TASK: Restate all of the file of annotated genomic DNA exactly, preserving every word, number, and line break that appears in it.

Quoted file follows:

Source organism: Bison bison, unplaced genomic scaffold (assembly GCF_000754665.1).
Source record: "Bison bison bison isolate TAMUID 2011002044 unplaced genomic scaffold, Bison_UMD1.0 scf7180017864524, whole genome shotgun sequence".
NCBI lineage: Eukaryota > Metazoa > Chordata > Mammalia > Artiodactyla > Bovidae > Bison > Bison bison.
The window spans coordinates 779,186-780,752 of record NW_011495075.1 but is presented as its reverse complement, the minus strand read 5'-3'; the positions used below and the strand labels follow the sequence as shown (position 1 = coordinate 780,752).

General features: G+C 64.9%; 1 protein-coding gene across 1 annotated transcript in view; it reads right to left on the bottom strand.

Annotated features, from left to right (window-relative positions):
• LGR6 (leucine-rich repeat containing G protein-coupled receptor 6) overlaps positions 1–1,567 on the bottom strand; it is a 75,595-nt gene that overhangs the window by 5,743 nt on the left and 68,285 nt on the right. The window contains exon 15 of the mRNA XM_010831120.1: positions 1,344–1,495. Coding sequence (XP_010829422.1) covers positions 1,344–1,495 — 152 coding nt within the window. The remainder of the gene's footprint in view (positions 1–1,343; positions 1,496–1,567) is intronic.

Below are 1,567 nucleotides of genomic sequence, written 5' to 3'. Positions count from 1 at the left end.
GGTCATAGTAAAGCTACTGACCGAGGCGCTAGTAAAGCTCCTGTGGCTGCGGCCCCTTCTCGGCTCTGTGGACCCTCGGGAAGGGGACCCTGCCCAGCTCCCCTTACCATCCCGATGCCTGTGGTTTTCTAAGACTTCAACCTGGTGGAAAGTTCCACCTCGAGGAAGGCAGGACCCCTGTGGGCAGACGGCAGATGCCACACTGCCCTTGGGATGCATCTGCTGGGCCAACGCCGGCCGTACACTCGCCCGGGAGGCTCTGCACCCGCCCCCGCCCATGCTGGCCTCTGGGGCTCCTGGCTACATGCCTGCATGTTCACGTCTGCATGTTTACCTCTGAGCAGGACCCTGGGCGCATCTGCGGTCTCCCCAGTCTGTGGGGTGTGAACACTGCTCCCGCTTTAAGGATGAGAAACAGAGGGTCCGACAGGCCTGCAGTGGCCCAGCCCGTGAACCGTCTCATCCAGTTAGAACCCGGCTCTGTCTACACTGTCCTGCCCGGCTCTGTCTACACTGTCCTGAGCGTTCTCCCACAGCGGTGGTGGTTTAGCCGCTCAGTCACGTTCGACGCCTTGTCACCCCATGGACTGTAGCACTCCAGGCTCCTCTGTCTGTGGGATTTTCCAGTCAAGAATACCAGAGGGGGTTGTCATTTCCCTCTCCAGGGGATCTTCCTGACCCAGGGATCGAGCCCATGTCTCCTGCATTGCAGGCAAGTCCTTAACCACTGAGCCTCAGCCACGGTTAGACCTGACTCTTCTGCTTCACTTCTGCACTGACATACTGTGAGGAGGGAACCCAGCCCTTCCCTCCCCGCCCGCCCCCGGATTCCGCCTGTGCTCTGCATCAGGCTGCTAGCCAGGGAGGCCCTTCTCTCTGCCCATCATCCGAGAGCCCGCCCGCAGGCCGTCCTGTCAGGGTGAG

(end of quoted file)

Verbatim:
Source organism: Bison bison, unplaced genomic scaffold (assembly GCF_000754665.1).
Source record: "Bison bison bison isolate TAMUID 2011002044 unplaced genomic scaffold, Bison_UMD1.0 scf7180017864524, whole genome shotgun sequence".
NCBI lineage: Eukaryota > Metazoa > Chordata > Mammalia > Artiodactyla > Bovidae > Bison > Bison bison.
The window spans coordinates 779,186-780,752 of record NW_011495075.1 but is presented as its reverse complement, the minus strand read 5'-3'; the positions used below and the strand labels follow the sequence as shown (position 1 = coordinate 780,752).

General features: G+C 64.9%; 1 protein-coding gene across 1 annotated transcript in view; it reads right to left on the bottom strand.

Annotated features, from left to right (window-relative positions):
• LGR6 (leucine-rich repeat containing G protein-coupled receptor 6) overlaps positions 1–1,567 on the bottom strand; it is a 75,595-nt gene that overhangs the window by 5,743 nt on the left and 68,285 nt on the right. The window contains exon 15 of the mRNA XM_010831120.1: positions 1,344–1,495. Coding sequence (XP_010829422.1) covers positions 1,344–1,495 — 152 coding nt within the window. The remainder of the gene's footprint in view (positions 1–1,343; positions 1,496–1,567) is intronic.

Below are 1,567 nucleotides of genomic sequence, written 5' to 3'. Positions count from 1 at the left end.
GGTCATAGTAAAGCTACTGACCGAGGCGCTAGTAAAGCTCCTGTGGCTGCGGCCCCTTCTCGGCTCTGTGGACCCTCGGGAAGGGGACCCTGCCCAGCTCCCCTTACCATCCCGATGCCTGTGGTTTTCTAAGACTTCAACCTGGTGGAAAGTTCCACCTCGAGGAAGGCAGGACCCCTGTGGGCAGACGGCAGATGCCACACTGCCCTTGGGATGCATCTGCTGGGCCAACGCCGGCCGTACACTCGCCCGGGAGGCTCTGCACCCGCCCCCGCCCATGCTGGCCTCTGGGGCTCCTGGCTACATGCCTGCATGTTCACGTCTGCATGTTTACCTCTGAGCAGGACCCTGGGCGCATCTGCGGTCTCCCCAGTCTGTGGGGTGTGAACACTGCTCCCGCTTTAAGGATGAGAAACAGAGGGTCCGACAGGCCTGCAGTGGCCCAGCCCGTGAACCGTCTCATCCAGTTAGAACCCGGCTCTGTCTACACTGTCCTGCCCGGCTCTGTCTACACTGTCCTGAGCGTTCTCCCACAGCGGTGGTGGTTTAGCCGCTCAGTCACGTTCGACGCCTTGTCACCCCATGGACTGTAGCACTCCAGGCTCCTCTGTCTGTGGGATTTTCCAGTCAAGAATACCAGAGGGGGTTGTCATTTCCCTCTCCAGGGGATCTTCCTGACCCAGGGATCGAGCCCATGTCTCCTGCATTGCAGGCAAGTCCTTAACCACTGAGCCTCAGCCACGGTTAGACCTGACTCTTCTGCTTCACTTCTGCACTGACATACTGTGAGGAGGGAACCCAGCCCTTCCCTCCCCGCCCGCCCCCGGATTCCGCCTGTGCTCTGCATCAGGCTGCTAGCCAGGGAGGCCCTTCTCTCTGCCCATCATCCGAGAGCCCGCCCGCAGGCCGTCCTGTCAGGGTGAG